“Actually almost 25,” laughs Tascione. “But it’s very important to us and it still has legs because the evolution of the beach district isn’t finished yet.”

She mentions W Hotel Fort Lauderdale opening this spring, and Trump International Hotel later this summer. And with the hotels comes what she calls “a grown-up palate of fine-dining.” Las Olas Boulevard is perfect for dine-arounds with so many hip restaurants in one area along the winding canals. And getting around is a breeze. Florida’s coolest public transportation is a fleet of water taxis ferrying attendees from Las Olas to the area hotels and Greater Fort Lauderdale Convention Center. Need a water limo? Groups can rent dedicated ferry service for hotel/restaurant transfers.

“Water with dockage is much more accessible in Fort Lauderdale than our neighbors to the south, and the city is so compact so the water taxis are a super fun way to get around,” says Lynn Griffith, president of Welcome Florida DMC. “Another benefit is every client who calls these days wants to go green, so we do a lot of walking and bicycle tours along the canals and beach.”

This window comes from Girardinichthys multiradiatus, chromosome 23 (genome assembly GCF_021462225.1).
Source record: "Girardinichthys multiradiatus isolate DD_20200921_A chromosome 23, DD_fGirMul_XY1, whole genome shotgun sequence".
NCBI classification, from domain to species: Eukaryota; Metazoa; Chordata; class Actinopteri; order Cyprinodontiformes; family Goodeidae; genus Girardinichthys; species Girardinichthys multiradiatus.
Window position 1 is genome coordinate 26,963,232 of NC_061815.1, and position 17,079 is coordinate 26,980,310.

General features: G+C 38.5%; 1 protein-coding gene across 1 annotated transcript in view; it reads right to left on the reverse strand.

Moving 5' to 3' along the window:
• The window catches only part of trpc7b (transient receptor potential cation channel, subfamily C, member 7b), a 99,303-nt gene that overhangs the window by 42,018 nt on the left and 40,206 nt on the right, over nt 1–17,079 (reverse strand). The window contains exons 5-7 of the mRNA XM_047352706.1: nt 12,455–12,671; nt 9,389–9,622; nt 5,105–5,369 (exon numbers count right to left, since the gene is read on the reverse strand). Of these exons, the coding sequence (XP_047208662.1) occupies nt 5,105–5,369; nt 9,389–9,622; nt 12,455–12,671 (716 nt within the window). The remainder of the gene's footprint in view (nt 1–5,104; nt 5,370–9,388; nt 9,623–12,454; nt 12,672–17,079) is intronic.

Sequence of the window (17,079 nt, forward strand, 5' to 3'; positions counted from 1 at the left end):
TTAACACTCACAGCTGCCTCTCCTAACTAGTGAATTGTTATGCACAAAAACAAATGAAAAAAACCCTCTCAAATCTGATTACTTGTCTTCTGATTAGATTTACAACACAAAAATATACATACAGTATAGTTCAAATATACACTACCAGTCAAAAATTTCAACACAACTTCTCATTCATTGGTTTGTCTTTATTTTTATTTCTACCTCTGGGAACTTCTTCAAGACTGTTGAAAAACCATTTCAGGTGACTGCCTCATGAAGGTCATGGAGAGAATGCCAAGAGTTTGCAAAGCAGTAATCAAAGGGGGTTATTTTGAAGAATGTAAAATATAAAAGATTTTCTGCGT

Griffith’s most requested group activity is deep sea fishing, aboard large trawlers or the flashy sport fishing boats. The big Hemingway-esque charters run about $900 for 6 persons. “Cheaper than golf,” she says.

Speaking of golf, The Westin Diplomat Resort & Spa is home to the highest rated golf course in south Florida. The 850-room resort is one of the most comprehensive convention hotels in the state with over 200,000 sf of space, complemented by the exclusive 60-room Diplomat Golf Resort across the intracoastal waterway. Meanwhile, the resident Grand Floridian yacht seats 400 banquet-style.